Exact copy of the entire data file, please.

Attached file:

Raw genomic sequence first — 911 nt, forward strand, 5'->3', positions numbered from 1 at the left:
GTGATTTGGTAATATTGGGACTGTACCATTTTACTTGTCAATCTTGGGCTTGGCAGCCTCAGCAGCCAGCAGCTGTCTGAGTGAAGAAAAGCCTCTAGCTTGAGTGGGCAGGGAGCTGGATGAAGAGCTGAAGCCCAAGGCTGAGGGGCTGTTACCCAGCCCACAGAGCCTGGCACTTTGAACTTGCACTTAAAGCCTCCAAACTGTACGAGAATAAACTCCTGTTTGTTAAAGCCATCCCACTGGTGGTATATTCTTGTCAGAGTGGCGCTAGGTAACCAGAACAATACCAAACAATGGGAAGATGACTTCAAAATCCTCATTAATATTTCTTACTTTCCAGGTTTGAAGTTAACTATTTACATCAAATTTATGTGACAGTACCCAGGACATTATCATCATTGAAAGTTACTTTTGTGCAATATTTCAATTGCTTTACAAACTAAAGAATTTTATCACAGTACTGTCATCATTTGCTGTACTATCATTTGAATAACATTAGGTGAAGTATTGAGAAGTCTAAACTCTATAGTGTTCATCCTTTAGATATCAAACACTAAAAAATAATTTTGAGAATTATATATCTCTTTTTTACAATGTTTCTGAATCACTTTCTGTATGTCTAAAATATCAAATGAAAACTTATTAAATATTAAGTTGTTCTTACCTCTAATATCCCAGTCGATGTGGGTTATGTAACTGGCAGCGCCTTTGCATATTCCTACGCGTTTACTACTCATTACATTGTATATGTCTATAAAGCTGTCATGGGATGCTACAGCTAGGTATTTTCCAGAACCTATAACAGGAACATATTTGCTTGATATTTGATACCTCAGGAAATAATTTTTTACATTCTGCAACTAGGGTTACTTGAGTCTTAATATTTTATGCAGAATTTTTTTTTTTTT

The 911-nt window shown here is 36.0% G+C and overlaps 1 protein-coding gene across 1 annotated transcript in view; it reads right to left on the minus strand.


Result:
Raw genomic sequence first — 911 nt, forward strand, 5'->3', positions numbered from 1 at the left:
GTGATTTGGTAATATTGGGACTGTACCATTTTACTTGTCAATCTTGGGCTTGGCAGCCTCAGCAGCCAGCAGCTGTCTGAGTGAAGAAAAGCCTCTAGCTTGAGTGGGCAGGGAGCTGGATGAAGAGCTGAAGCCCAAGGCTGAGGGGCTGTTACCCAGCCCACAGAGCCTGGCACTTTGAACTTGCACTTAAAGCCTCCAAACTGTACGAGAATAAACTCCTGTTTGTTAAAGCCATCCCACTGGTGGTATATTCTTGTCAGAGTGGCGCTAGGTAACCAGAACAATACCAAACAATGGGAAGATGACTTCAAAATCCTCATTAATATTTCTTACTTTCCAGGTTTGAAGTTAACTATTTACATCAAATTTATGTGACAGTACCCAGGACATTATCATCATTGAAAGTTACTTTTGTGCAATATTTCAATTGCTTTACAAACTAAAGAATTTTATCACAGTACTGTCATCATTTGCTGTACTATCATTTGAATAACATTAGGTGAAGTATTGAGAAGTCTAAACTCTATAGTGTTCATCCTTTAGATATCAAACACTAAAAAATAATTTTGAGAATTATATATCTCTTTTTTACAATGTTTCTGAATCACTTTCTGTATGTCTAAAATATCAAATGAAAACTTATTAAATATTAAGTTGTTCTTACCTCTAATATCCCAGTCGATGTGGGTTATGTAACTGGCAGCGCCTTTGCATATTCCTACGCGTTTACTACTCATTACATTGTATATGTCTATAAAGCTGTCATGGGATGCTACAGCTAGGTATTTTCCAGAACCTATAACAGGAACATATTTGCTTGATATTTGATACCTCAGGAAATAATTTTTTACATTCTGCAACTAGGGTTACTTGAGTCTTAATATTTTATGCAGAATTTTTTTTTTTTT

The 911-nt window shown here is 36.0% G+C and overlaps 1 protein-coding gene across 1 annotated transcript in view; it reads right to left on the minus strand.